My mother perhaps blamed this early formative moment for my later predilection to give away anything in our house that wasn't nailed down to people who needed them more than we did. Cutlery, food, toys, even Mom's favourite fondue set ended up in the hands of the local needy folks. Mom started locking up everything. And just imagine: back then I hadn't even started reading the Bible.

My egalitarian streak only intensified when I had scripture revealed to me in Sunday school. There it was, in black and white: God gave creation to all of us. No mention of cash or debt consolidation loans in Eden. And even better, not much later in the Biblical timeline, the wandering Chosen Ones were told by Jehovah that every fifty years they were to pull a Kevin Annett and give away what they had to the needy. Land was to be returned to their original owners, all debts cancelled and all the prisoners set free.

God called it the Jubilee Year.

Well, like all good ideas it was never put into practice. Instead, the tribal Hebrews demanded a King for themselves and war chariots and other weapons of mass destruction to smash those no good Canaanites into dust.

And guess what? For some reason, the new big shot kingly rulers conveniently forgot about the egalitarian Jubilee Laws given to them by the even Bigger Guy. Gee, now I wonder why?

But don't despair, O struggling masses. A little while later in a one camel dump called Nazareth along came a local yokel named Yeshua ben Yusuf who had the cheekiness to stand up uninvited in the local Synagogue one morning. Yeshua announced that sorry folks, but I'm here to bring in the Jubilee. Not in fifty years, but now. Right here.

So say farewell to debts and prisons and land grabs and rich and poor, Jesus announced. That's all gone. We're living under a new regime now that's called the Kingdom of Heaven; or actually, in his Aramaic tongue, "the realm of eternity".

And with that, according to the Bible, his neighbours tried to lynch him. But that had to wait a few more years to finally succeed. Meanwhile, Yeshua aka Jesus went about the land trying to show folks the Jubilee that was suddenly present in the world. And when he went further and tried getting rid of the biggest barrier to God's revolution – the money-soaked and militarized Temple in Jerusalem – well, you know what happened next – and ever since then, whenever other poor people have tried reclaiming the world for themselves.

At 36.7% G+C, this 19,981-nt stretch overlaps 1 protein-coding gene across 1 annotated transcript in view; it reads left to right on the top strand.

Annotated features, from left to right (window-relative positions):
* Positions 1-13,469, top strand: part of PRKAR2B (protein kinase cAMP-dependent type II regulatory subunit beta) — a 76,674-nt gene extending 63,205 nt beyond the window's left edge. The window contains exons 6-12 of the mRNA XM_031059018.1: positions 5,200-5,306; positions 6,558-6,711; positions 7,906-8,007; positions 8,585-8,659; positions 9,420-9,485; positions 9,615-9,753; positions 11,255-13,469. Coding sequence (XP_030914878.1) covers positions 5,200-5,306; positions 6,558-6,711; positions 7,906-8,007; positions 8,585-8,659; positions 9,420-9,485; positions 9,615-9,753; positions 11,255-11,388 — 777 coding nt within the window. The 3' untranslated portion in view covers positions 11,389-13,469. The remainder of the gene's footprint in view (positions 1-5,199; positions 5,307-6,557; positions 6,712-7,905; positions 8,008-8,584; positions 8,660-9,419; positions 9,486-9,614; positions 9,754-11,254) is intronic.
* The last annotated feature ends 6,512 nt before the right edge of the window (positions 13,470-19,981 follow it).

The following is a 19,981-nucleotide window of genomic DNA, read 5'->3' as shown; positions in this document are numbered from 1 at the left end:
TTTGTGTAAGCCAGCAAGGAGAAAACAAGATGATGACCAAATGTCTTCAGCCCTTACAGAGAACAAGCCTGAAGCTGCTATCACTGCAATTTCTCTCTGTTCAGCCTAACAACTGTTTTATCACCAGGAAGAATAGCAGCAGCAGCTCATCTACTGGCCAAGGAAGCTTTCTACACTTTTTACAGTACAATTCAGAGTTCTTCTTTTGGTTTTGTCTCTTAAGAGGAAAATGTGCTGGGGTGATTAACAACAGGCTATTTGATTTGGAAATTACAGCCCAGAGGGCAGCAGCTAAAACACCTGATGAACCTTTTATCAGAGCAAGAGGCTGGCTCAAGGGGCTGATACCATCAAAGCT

Thinking back on my young self-eating freely and unafraid from the earth's bounty and sharing what I had with others, I am struck by how inborn is the Jubilee spirit within all of us. We are naturally inclined to use the abundance that is given to us by God and share what there is according to what others need. The world was made that way – placed in common without barriers - and society would operate the same way if it reflected the mind of God. But since it doesn't, and is divided and torn by the Satanic attributes of property, greed and class divisions, the Jubilee Reminder steps forward to get us all back on track.

Once upon a time, humanity moved according to the earth's rhythms. We understood innately that our society like nature has to rest and lie fallow every few years if it is to replenish. Inequality and oppression have to step back and allow natural justice to take hold again. The Jubilee laws are there to wipe the slate clean so that humanity can recover itself. But we have fallen from that awareness, and nothing in our society, it seems, can be overturned or renewed anymore. And so a blast of change must first clear away all the old barriers.

That is indeed the very meaning of the word "Jubilee": it comes from the Hebrew term "Yobel", which means "a trumpet blast" – the kind that announces the dawn of a new age. In the Old Testament book of Leviticus the people are instructed to "hallow the fiftieth year and proclaim liberty in the land to all the inhabitants, it shall be a Jubilee unto you" (Lev. 25:10) This very saying is inscribed on the American Liberty Bell in Philadelphia and serves as the basis of a true Republic under God: the fact that heaven ordains and trumpets justice and equality for all people every fifty years.

Thomas Jefferson went further than this when he declared that to survive, America needed a revolution every twenty-five years, in each new generation of its citizens. The Republic had to renew itself constantly. The divine plan is for all people to return to a level and equal footing with one another routinely. But of course every ruling elite desires and works for the opposite, and considers God's equality "subversive".

Nevertheless, the truth is proclaimed, but it must move from thin words to thick action if it is to be real. If Jesus' presence among us means anything it is to embody the Jubilee Laws through a new visible arrangement: a new covenant that Christianity has wrongly reduced to a religious ritual rather than elevate to a social reality.

Jesus literally did set the captives free, return land to landless peasants and cancel the debts of those who joined his movement. Like any guerrilla leader, he established a liberated zone and thereby overturned the status quo. That's why he was judicially murdered, and not because he declared himself to be a divine being. Crucifixion was reserved for political insurrectionists, not religious heretics.